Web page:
Opinion: A New War Coming?



The United States has made moves that are muddying up any attempts at international peace. President Trump is leaving the Intermediate-Range Nuclear Forces Treaty (INF Treaty). According to the Guardian, President Donald Trump announced in October that he plans to “terminate” the 1987 treaty. The move has raised concerns for countries like Russia and Cuba about the return of Cold War-style tensions, over issues like arms deployment in Europe and elsewhere and future of the 2010 New Strategic Arms Reduction Treaty (New START). The decision follows a years-long U.S.–Russian dispute about whether Moscow has developed and deployed a missile prohibited by the treaty, known by its apparent Russian designation 9M729.

According to Vladimir Shamanov, the head of the State Duma defense committee and a former Airborne Troops commander, the leaders of Russia and Cuba have vowed to expand their “strategic” ties. Earlier this month, the world urged the United States to lift its blockade of Cuba. It was reported by the Military Times that in a joint statement issued after their talks, Russian President Vladimir Putin and Cuban counterpart Miguel Diaz-Canel denounced U.S. “interference into domestic affairs of sovereign nations”, and spoke in support of closer integration between Russia and Latin American nations. Diaz-Canel, who replaced Raul Castro in April in a historic changing of the guard in Cuba, hailed the “brotherly” ties between Russia and Cuba and invited Putin to visit his country next year.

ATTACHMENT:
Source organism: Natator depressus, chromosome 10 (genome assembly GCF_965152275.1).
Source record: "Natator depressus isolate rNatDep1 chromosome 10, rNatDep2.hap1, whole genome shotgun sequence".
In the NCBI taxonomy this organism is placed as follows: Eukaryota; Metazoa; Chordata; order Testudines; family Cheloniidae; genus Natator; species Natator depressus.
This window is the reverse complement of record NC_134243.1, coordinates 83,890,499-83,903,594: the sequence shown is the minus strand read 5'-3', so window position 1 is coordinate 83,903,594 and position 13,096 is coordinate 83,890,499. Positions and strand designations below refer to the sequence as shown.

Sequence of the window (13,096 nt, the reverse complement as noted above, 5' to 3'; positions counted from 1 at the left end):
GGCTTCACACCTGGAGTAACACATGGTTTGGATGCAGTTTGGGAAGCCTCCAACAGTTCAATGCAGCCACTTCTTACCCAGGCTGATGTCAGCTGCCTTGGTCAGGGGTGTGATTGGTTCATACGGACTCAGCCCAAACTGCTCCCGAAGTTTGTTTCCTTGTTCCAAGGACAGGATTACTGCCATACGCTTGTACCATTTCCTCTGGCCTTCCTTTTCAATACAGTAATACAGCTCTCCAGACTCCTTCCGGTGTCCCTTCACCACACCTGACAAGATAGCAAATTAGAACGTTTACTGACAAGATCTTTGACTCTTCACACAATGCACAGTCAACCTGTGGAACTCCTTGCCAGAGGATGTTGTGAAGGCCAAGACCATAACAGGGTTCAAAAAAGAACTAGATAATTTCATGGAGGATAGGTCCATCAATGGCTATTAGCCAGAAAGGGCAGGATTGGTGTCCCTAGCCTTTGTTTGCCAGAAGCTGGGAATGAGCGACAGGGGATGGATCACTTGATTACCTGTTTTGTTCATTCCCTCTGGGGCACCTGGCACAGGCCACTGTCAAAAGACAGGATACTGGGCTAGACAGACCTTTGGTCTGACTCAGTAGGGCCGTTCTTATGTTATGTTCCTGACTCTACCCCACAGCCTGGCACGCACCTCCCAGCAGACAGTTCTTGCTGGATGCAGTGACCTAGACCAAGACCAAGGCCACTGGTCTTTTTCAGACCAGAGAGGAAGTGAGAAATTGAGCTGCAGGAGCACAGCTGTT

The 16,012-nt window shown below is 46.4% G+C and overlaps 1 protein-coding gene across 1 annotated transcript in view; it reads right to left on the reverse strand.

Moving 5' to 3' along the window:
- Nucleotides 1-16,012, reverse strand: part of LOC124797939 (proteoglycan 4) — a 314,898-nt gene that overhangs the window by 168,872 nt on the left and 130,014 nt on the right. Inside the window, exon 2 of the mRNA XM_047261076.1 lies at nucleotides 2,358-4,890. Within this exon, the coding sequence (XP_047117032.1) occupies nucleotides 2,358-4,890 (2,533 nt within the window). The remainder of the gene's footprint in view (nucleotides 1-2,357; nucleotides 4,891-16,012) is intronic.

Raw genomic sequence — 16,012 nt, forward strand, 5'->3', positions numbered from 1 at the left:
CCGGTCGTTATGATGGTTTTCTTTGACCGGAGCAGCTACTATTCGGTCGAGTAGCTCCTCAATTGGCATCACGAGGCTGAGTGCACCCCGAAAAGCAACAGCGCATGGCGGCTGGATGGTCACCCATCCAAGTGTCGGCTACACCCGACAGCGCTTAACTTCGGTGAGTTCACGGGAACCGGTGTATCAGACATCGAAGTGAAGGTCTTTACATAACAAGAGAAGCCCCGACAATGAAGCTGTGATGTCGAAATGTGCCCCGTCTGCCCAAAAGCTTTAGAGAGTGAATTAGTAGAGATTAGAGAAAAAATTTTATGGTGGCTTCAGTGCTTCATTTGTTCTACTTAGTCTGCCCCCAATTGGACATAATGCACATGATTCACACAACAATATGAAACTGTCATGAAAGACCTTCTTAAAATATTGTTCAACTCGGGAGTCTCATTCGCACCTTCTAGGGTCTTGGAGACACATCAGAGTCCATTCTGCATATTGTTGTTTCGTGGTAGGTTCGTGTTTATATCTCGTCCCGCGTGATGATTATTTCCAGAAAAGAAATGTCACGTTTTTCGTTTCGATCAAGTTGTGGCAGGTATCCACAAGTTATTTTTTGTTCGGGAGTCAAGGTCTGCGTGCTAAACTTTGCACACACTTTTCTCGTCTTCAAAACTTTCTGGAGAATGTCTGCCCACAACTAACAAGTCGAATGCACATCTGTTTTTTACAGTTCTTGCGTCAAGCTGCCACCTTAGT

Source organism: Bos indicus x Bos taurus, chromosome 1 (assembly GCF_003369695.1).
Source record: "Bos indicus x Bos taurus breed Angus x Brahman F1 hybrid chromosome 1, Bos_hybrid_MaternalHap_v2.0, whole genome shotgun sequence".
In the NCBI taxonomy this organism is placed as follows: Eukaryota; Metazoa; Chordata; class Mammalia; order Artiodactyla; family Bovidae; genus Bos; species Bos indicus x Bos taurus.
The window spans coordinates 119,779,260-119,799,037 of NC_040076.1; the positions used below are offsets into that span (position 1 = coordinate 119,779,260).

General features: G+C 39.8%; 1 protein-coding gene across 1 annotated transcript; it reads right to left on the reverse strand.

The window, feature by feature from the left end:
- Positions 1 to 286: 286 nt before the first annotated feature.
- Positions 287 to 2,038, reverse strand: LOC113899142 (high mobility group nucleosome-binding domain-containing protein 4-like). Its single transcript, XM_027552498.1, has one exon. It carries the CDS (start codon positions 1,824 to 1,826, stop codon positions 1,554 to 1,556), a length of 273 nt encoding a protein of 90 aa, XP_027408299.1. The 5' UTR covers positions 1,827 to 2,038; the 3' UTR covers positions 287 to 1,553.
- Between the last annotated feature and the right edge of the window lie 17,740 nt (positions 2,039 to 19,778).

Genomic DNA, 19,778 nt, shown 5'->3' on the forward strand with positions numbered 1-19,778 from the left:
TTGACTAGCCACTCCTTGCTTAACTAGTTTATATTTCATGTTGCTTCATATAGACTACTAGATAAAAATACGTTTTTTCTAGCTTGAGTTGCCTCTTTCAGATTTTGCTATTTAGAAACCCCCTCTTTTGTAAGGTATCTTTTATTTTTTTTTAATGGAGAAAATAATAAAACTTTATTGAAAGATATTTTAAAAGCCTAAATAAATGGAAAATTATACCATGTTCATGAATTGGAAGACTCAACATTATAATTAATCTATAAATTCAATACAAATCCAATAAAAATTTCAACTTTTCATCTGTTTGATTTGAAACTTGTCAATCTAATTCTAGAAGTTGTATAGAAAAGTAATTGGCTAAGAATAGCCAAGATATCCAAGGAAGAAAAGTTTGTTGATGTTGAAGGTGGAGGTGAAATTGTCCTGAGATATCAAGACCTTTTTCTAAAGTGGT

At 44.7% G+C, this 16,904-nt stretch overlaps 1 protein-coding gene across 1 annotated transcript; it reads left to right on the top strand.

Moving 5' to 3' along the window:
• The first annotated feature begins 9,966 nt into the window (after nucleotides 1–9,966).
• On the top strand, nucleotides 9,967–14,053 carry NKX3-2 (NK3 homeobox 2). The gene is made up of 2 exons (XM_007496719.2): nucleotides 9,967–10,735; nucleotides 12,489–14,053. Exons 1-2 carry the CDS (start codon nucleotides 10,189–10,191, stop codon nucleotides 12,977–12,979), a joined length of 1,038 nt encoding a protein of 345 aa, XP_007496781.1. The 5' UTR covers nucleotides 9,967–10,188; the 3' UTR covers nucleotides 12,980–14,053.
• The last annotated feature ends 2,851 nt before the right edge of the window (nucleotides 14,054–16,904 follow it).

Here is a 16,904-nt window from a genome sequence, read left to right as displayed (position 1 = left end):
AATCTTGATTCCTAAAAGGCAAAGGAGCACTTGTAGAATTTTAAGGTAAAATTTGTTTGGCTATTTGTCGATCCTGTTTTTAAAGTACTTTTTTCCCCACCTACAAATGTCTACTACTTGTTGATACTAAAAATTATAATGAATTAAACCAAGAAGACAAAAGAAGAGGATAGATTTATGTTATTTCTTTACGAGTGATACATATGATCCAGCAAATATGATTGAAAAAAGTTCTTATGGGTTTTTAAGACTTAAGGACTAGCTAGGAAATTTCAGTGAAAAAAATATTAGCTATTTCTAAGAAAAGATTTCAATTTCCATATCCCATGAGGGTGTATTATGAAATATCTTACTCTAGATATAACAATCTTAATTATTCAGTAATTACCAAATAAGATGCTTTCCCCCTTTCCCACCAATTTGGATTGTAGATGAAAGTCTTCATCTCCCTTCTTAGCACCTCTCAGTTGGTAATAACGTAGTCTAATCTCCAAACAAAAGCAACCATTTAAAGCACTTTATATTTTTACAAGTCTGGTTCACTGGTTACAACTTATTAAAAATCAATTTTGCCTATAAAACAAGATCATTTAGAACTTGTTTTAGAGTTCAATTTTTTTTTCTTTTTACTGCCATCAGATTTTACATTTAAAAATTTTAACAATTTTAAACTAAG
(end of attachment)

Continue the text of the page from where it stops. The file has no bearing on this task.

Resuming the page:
Reuters reported that this strategic relationship will include 38 million in euros from Russia to Cuba in order for Cuba to “modernize its military.” Reuters reporters Denis Pinchuk and Andrew Osborn write, “Deputy Finance Minister Sergei Storchak said a Cuban military delegation would visit Russia in two weeks, when he expected a loan-for-hardware deal to be signed. Russian news agencies reported that Cuban Defence Minister General Leopoldo Cintra Frias would be part of the delegation.” This relationship is an attempt by Russia to deepen its ties in Latin America with countries that have been historically warier of U.S. foreign policy. These growing relationships are cause for concern about the possibility of military conflict between the U.S. and Russia,  or other Latin American countries in the near future, especially considering the volatility of President Trump.

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